7. D’Elia RV, Harrison K, Oyston PC, Lukaszewski RA, Clark GC. Targeting the “cytokine storm” for therapeutic benefit. Clin Vaccine Immunol. 2013;20(3):319-327.
8. Singbartl K, Formeck CL, Kellum JA. Kidney-immune system crosstalk in AKI. Semin Nephrol. 2019;39(1):96-106.
9. Zhang WR, Garg AX, Coca SG, et al. Plasma IL-6 and IL-10 concentrations predict AKI and long-term mortality in adults after cardiac surgery. J Am Soc Nephrol. 2015;26(12):3123-3132.

10. Singbartl K, Bishop JV, Wen X, et al. Differential effects of kidney-lung cross-talk during acute kidney injury and bacterial pneumonia. Kidney Int. 2011;80(6):633-644.
11. Park BD, Faubel S. Acute kidney injury and acute respiratory distress syndrome. Crit Care Clin. 2021;37(4):835-849.
12. Goldstein SL, Askenazi DJ, Basu RK, et al. Use of the selective cytopheretic device in critically ill children. Kidney Int Rep. 2021;6(3):775-784.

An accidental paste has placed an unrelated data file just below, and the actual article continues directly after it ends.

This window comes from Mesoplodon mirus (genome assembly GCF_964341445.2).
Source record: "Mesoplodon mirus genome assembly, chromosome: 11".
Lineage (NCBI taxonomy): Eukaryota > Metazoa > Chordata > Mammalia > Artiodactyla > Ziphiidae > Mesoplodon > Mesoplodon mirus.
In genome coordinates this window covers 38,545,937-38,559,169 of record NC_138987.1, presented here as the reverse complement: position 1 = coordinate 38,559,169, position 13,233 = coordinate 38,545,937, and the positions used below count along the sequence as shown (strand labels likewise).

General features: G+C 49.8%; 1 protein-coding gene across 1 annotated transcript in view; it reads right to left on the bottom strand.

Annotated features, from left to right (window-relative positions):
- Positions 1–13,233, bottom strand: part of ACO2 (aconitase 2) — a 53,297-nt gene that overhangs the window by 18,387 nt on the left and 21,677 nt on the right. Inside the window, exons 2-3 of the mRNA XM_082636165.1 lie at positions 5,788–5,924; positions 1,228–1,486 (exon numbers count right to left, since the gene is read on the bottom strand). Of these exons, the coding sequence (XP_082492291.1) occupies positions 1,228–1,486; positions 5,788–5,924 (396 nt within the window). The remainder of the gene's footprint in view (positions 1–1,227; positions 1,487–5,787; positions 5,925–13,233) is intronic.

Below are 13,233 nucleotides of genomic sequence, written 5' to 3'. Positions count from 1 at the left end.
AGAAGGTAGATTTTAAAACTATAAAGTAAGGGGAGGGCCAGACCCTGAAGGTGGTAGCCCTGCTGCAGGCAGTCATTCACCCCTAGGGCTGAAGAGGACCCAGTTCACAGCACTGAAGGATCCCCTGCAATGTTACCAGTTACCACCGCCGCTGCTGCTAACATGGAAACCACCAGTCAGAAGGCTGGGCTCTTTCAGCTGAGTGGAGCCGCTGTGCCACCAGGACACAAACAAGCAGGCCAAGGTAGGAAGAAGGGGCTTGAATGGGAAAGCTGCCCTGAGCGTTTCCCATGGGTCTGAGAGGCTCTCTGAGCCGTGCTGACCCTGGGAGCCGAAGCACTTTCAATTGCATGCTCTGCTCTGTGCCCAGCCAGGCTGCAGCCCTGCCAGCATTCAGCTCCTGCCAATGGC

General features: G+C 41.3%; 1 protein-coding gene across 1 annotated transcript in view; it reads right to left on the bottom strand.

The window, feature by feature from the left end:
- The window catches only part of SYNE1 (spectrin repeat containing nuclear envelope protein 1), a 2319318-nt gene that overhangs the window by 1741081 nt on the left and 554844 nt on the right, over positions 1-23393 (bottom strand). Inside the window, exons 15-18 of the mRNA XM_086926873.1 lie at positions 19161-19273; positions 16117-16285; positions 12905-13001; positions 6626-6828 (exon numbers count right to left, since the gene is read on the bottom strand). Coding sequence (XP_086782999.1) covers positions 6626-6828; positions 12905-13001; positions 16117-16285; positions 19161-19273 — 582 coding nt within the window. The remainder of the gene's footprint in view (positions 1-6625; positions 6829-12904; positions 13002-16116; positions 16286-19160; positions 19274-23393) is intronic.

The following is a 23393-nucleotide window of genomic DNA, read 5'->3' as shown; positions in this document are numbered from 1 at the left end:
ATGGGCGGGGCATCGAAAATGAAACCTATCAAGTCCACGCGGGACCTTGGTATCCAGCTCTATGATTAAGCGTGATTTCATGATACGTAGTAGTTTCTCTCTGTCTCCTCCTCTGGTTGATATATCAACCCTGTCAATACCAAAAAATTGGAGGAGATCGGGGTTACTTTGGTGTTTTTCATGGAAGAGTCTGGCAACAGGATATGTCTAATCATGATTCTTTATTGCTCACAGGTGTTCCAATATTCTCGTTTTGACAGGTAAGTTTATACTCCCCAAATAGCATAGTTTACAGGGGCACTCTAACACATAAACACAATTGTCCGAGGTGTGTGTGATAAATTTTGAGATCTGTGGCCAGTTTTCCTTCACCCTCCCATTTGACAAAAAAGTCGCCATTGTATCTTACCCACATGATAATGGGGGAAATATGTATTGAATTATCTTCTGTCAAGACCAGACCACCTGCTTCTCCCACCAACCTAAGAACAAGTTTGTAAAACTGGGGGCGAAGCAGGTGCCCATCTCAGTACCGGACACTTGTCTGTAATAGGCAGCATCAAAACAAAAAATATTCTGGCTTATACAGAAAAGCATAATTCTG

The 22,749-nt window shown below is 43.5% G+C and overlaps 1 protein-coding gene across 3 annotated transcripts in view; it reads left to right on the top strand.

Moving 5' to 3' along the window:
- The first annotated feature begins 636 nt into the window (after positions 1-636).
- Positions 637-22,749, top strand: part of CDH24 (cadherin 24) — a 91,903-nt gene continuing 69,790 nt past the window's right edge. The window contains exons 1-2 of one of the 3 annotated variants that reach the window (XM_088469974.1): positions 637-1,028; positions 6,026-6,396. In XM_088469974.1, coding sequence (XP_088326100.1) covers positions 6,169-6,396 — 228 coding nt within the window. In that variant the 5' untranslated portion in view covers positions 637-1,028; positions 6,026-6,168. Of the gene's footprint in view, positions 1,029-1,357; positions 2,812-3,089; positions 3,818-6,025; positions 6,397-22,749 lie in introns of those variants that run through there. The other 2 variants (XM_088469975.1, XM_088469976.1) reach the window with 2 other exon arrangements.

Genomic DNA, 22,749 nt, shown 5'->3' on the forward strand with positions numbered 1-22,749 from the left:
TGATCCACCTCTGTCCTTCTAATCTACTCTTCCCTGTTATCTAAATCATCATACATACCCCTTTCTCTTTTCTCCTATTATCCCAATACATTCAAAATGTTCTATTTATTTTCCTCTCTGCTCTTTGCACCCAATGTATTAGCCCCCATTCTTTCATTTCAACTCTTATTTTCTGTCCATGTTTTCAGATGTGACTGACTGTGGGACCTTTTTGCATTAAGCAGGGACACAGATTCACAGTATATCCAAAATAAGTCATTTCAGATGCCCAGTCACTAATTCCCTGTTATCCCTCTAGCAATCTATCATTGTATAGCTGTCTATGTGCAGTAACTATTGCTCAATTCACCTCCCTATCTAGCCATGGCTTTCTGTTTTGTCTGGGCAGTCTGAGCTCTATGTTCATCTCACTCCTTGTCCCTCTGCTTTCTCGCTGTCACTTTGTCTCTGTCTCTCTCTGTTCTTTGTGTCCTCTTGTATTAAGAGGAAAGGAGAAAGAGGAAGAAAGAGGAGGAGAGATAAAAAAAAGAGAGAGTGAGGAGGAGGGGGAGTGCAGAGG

13. Abers MS, Delmonte OM, Ricotta EE, et al. An immune-based biomarker signature is associated with mortality in COVID-19 patients. JCI Insight. 2021;6(1):144455.
14. Yessayan L, Szamosfalvi B, Napolitano L, et al. Treatment of cytokine storm in COVID-19 patients with immunomodulatory therapy. ASAIO J. 2020;66(10):1079-1083.
15. Rizvi MS, Gallo De Moraes A. New decade, old debate: blocking the cytokine pathways in infection-induced cytokine cascade. Crit Care Explor. 2021;3(3):e0364.
16. Ostermann M, Koyner JL. Extracorporeal blood purification is appropriate in critically ill patients with COVID-19 and multi-organ failure: commentary. Kidney360. Published online August 19, 2021:10.34067/KID.0005242021.
17. Tumlin JA, Chawla L, Tolwani AJ, et al. The effect of the selective cytopheretic device on acute kidney injury outcomes in the intensive care unit: a multicenter pilot study. Semin Dial. 2013;26(5):616-623.
18. Yessayan LT, Neyra JA, Westover A, Szamosfalvi B, Humes HD. SCD treatment in COVID-19 ICU patients with ARDS and AKI may improve clinical outcomes. Poster presented at the: American Society of Nephrology Kidney Week; November 4-7, 2021; Virtual Meeting.